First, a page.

So I’ve covered a lot of studies that tie together with circadian gene function, gut microbes, etc…But what are the practical implications of all of this?  I’m honestly not sure that we can answer that question yet through scientific research, but – and this is important – knowing that all of these interconnects can help you experiment with your own gut microbiome and circadian connections.

A review of the gut microbiome connection to MS looked at all the different ways that we can influence the gut – probiotics, prebiotics, diet, fecal microbiome transfer, bile acids, and antibiotics.  Unfortunately, the journal article doesn’t come to any real conclusions other than that the gut microbiome is important in MS as well as other diseases.

Things that you may want to consider in regards to your own gut microbiome:

  • Staying up late on the weekends and then changing back to an earlier bedtime during the workweek causes shifts in your circadian rhythm (called social jetlag). This may be affecting your gut microbiome as well, and if you have problems with irritable bowel syndrome, you might want to look towards regulating your circadian rhythm to regulate your bowels.
  • Short-chain fatty acids produced by gut microbes are acting as signaling molecules. Prebiotics such as resistant starch may change the amount of short-chain fatty acids in your gut. You can supplement with prebiotics, or look into different cooking methods for increasing resistant starch in foods.
  • Another interesting idea is to supplement with the metabolites of specific gut bacteria instead of trying to change the gut microbiome with probiotics. Taurine, a sulfur-containing amino acid, shows modifying the gut microbiome in a way that moves it from high histamine, higher inflammation model with dysbiosis to one that is more normal.[ref][ref] You can eat high taurine foods (oysters, scallops, dark meat chicken), or you can supplement with taurine. Read up on it before you supplement — while it seems very safe, one of the benefits is possibly lowering high blood pressure so you may want to be careful if you are on medication already.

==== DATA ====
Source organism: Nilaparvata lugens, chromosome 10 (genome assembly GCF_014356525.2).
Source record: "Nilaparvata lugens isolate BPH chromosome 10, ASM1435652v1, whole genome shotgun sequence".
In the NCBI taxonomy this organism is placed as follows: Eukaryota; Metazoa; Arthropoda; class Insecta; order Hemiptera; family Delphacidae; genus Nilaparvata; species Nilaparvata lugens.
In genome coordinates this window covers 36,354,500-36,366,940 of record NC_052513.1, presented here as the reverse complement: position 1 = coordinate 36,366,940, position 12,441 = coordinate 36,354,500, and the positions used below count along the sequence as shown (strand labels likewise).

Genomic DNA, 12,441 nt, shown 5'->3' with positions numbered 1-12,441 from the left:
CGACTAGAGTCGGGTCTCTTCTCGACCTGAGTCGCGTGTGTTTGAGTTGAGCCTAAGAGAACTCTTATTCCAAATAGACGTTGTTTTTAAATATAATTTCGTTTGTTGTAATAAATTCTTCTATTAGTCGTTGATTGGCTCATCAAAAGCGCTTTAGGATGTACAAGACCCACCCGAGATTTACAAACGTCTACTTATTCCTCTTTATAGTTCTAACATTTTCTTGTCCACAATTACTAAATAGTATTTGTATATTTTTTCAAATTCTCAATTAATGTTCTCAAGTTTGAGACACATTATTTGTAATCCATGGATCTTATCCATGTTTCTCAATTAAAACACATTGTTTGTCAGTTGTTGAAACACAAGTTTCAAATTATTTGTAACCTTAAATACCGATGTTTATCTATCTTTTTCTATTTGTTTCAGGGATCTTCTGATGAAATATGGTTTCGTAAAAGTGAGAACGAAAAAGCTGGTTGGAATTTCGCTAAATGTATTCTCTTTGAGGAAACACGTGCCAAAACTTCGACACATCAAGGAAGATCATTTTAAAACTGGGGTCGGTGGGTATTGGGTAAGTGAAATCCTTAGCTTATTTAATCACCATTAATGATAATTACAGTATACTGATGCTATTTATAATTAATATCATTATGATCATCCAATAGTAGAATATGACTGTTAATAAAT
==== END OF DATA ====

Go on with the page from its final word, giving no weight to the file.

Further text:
• Time of day matters for pathogen exposure and the time you eat the bad potato salad contaminated with Salmonella may make a difference in how sick you get. A mouse study showed that exposure to Salmonella just before their inactive period (similar to eating contaminated food before bed) allowed more of the Salmonella to colonize than if they were exposed at the beginning of their active period (similar to us eating contaminated food for breakfast). The study also showed that mice without a normal circadian clock had a worse response to Salmonella no matter the time of exposure.[ref]  So keeping yourself on track with a good sleep pattern (strong circadian rhythm) – as well as not eating Salmonella at night – should keep you healthier.
  • The timing of taking your probiotics or prebiotics may make a difference, and it may be individual just to your circadian rhythm. Experiment, pay attention…
  • A study on whether to take probiotics with a meal or without found that the best survival (lactobacillus and bifidobacteria strains) was when taken either just before or with a meal. Very little survived when taking the probiotic after a meal.[ref]
  • Studies show ties between glucose tolerance and circadian rhythm. The study referenced above that subjected mice to jetlag conditions reiterated this connection.[ref] So if you are traveling a lot and changing time zones (or just staying up late on the weekends for social jetlag), you may want to choose a diet that is low in sugar and carbs.

Related Articles and Genes:

Gut Genes
Did you know that you have more bacteria in your gut than you have total cells in your body? You are their host, their environment…And your genes influence which bacteria can use you as a host!

Problems with IBS? Personalized solutions based on your genes
There are multiple causes of IBS, and genetics can play a role in IBS symptoms. Pinpointing your cause can help you to figure out your solution.

Circadian Rhythms: Genes at the Core of Our Internal Clocks
Circadian rhythms are the natural biological rhythms that shape our biology. Most people know about the master clock in our brain that keeps us on a wake-sleep cycle over 24 hours. This is driven by our master ‘clock’ genes.


About the Author:
Debbie Moon is the founder of Genetic Lifehacks. Fascinated by the connections between genes, diet, and health, her goal is to help you understand how to apply genetics to your diet and lifestyle decisions. Debbie has a BS in engineering from Colorado School of Mines and an MSc in biological sciences from Clemson University. Debbie combines an engineering mindset with a biological systems approach to help you understand how genetic differences impact your optimal health.